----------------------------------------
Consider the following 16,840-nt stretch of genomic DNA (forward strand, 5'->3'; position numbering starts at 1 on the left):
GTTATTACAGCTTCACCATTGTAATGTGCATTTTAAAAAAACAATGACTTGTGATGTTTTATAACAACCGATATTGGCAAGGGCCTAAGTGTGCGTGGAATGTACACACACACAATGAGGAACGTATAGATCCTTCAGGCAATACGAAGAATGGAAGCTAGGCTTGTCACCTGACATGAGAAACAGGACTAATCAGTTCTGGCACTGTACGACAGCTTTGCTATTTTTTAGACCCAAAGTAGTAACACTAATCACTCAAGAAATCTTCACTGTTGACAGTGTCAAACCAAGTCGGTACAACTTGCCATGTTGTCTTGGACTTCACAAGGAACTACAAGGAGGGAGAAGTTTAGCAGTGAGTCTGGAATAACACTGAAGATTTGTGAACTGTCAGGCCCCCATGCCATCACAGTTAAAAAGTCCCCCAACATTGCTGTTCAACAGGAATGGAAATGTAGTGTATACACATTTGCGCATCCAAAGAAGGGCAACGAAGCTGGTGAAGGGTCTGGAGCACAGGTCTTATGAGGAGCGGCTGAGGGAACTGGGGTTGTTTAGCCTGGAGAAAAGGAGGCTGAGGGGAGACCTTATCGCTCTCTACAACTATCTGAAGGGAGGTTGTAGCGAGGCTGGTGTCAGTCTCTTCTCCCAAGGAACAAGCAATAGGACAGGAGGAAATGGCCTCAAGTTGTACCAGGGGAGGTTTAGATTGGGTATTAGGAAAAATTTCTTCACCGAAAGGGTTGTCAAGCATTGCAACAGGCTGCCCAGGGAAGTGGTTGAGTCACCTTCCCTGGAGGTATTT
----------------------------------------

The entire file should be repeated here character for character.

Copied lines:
Consider the following 16,840-nt stretch of genomic DNA (forward strand, 5'->3'; position numbering starts at 1 on the left):
GTTATTACAGCTTCACCATTGTAATGTGCATTTTAAAAAAACAATGACTTGTGATGTTTTATAACAACCGATATTGGCAAGGGCCTAAGTGTGCGTGGAATGTACACACACACAATGAGGAACGTATAGATCCTTCAGGCAATACGAAGAATGGAAGCTAGGCTTGTCACCTGACATGAGAAACAGGACTAATCAGTTCTGGCACTGTACGACAGCTTTGCTATTTTTTAGACCCAAAGTAGTAACACTAATCACTCAAGAAATCTTCACTGTTGACAGTGTCAAACCAAGTCGGTACAACTTGCCATGTTGTCTTGGACTTCACAAGGAACTACAAGGAGGGAGAAGTTTAGCAGTGAGTCTGGAATAACACTGAAGATTTGTGAACTGTCAGGCCCCCATGCCATCACAGTTAAAAAGTCCCCCAACATTGCTGTTCAACAGGAATGGAAATGTAGTGTATACACATTTGCGCATCCAAAGAAGGGCAACGAAGCTGGTGAAGGGTCTGGAGCACAGGTCTTATGAGGAGCGGCTGAGGGAACTGGGGTTGTTTAGCCTGGAGAAAAGGAGGCTGAGGGGAGACCTTATCGCTCTCTACAACTATCTGAAGGGAGGTTGTAGCGAGGCTGGTGTCAGTCTCTTCTCCCAAGGAACAAGCAATAGGACAGGAGGAAATGGCCTCAAGTTGTACCAGGGGAGGTTTAGATTGGGTATTAGGAAAAATTTCTTCACCGAAAGGGTTGTCAAGCATTGCAACAGGCTGCCCAGGGAAGTGGTTGAGTCACCTTCCCTGGAGGTATTT